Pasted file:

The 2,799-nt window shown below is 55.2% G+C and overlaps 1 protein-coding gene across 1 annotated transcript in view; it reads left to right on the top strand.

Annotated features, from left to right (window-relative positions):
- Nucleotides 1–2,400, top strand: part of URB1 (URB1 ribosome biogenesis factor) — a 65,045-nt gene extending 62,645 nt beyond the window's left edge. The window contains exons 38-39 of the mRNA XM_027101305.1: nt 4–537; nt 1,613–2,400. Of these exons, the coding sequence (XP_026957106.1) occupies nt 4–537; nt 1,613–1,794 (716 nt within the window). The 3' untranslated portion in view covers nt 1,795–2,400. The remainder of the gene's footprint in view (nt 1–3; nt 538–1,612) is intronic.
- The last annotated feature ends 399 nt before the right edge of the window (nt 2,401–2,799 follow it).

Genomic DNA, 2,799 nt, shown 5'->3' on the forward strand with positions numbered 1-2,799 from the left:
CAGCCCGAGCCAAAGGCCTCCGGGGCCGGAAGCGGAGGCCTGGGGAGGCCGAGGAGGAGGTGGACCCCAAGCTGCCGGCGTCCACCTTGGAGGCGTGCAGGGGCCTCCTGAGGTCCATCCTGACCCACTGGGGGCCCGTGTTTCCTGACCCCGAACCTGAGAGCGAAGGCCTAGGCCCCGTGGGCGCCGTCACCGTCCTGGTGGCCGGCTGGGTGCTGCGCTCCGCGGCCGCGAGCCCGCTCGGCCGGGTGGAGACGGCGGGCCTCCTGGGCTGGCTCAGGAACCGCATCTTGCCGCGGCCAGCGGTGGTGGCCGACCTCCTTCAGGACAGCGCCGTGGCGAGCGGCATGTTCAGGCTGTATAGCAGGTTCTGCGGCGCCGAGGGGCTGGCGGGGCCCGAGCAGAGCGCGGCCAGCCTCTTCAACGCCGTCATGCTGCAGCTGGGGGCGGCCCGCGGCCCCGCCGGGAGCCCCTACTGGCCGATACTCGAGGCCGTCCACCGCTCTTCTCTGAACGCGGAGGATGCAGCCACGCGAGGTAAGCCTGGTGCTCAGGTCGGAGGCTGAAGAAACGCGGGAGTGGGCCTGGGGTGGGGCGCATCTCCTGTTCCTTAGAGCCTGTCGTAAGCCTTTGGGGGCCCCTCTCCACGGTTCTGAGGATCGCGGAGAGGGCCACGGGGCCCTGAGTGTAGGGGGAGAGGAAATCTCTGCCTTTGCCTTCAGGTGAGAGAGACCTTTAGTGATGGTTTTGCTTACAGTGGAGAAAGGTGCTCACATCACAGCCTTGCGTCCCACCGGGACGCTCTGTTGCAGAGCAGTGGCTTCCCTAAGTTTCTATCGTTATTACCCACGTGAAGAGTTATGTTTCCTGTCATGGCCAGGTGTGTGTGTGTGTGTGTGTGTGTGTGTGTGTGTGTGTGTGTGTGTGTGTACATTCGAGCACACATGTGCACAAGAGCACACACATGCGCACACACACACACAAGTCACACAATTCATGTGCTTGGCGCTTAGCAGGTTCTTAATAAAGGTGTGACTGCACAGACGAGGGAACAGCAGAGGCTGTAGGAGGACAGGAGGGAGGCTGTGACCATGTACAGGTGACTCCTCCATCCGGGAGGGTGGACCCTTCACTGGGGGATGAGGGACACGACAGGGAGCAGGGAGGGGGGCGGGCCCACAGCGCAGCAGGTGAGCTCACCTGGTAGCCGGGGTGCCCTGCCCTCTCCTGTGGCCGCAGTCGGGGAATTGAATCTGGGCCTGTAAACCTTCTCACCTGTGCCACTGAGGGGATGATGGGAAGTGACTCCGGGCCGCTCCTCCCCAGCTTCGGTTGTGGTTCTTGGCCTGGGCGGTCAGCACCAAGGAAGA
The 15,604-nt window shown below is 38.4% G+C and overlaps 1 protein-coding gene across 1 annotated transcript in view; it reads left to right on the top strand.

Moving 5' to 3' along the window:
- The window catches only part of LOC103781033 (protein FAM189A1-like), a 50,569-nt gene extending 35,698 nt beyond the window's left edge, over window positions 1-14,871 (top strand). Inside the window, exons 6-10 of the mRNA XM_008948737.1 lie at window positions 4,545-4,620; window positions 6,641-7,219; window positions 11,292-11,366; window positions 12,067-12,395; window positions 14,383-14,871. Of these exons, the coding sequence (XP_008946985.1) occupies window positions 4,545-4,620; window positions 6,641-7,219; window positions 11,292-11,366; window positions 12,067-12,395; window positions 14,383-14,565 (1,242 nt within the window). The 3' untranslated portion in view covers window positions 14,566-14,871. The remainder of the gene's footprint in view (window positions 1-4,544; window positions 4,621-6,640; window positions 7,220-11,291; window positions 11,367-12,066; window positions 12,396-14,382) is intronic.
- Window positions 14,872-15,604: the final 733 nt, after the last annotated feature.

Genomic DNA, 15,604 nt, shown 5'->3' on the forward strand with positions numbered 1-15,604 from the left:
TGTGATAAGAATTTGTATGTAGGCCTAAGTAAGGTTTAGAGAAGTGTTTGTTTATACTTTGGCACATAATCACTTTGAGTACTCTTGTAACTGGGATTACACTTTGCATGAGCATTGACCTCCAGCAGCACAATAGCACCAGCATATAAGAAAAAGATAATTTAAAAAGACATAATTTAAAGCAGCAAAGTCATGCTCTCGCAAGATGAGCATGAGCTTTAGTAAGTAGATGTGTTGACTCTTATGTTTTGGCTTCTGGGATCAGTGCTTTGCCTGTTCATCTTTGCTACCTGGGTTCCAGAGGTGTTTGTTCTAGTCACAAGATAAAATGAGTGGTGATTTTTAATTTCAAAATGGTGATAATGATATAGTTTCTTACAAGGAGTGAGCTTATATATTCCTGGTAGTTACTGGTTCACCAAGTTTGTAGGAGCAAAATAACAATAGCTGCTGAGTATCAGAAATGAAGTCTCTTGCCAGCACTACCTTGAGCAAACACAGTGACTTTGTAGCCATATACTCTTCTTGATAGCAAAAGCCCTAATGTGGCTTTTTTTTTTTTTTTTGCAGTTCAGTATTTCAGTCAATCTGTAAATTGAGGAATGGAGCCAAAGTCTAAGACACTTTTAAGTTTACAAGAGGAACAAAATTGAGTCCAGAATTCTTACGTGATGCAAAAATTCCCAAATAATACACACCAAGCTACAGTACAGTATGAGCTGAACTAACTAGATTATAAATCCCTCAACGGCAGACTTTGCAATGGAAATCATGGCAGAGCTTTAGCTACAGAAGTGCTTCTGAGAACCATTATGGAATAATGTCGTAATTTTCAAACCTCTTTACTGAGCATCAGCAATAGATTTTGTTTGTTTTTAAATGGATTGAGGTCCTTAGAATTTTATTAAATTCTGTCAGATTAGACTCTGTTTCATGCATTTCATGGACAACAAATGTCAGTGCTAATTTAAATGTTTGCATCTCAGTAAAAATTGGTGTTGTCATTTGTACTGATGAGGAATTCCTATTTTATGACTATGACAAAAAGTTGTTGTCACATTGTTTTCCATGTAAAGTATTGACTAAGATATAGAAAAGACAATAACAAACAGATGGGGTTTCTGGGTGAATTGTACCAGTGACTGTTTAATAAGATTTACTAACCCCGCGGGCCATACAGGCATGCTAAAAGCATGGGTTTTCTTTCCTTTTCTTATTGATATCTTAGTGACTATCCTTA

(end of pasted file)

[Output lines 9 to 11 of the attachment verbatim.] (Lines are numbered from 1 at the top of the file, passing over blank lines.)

- The window catches only part of LOC103781033 (protein FAM189A1-like), a 50,569-nt gene extending 35,698 nt beyond the window's left edge, over window positions 1-14,871 (top strand). Inside the window, exons 6-10 of the mRNA XM_008948737.1 lie at window positions 4,545-4,620; window positions 6,641-7,219; window positions 11,292-11,366; window positions 12,067-12,395; window positions 14,383-14,871. Of these exons, the coding sequence (XP_008946985.1) occupies window positions 4,545-4,620; window positions 6,641-7,219; window positions 11,292-11,366; window positions 12,067-12,395; window positions 14,383-14,565 (1,242 nt within the window). The 3' untranslated portion in view covers window positions 14,566-14,871. The remainder of the gene's footprint in view (window positions 1-4,544; window positions 4,621-6,640; window positions 7,220-11,291; window positions 11,367-12,066; window positions 12,396-14,382) is intronic.
- Window positions 14,872-15,604: the final 733 nt, after the last annotated feature.

Genomic DNA, 15,604 nt, shown 5'->3' on the forward strand with positions numbered 1-15,604 from the left: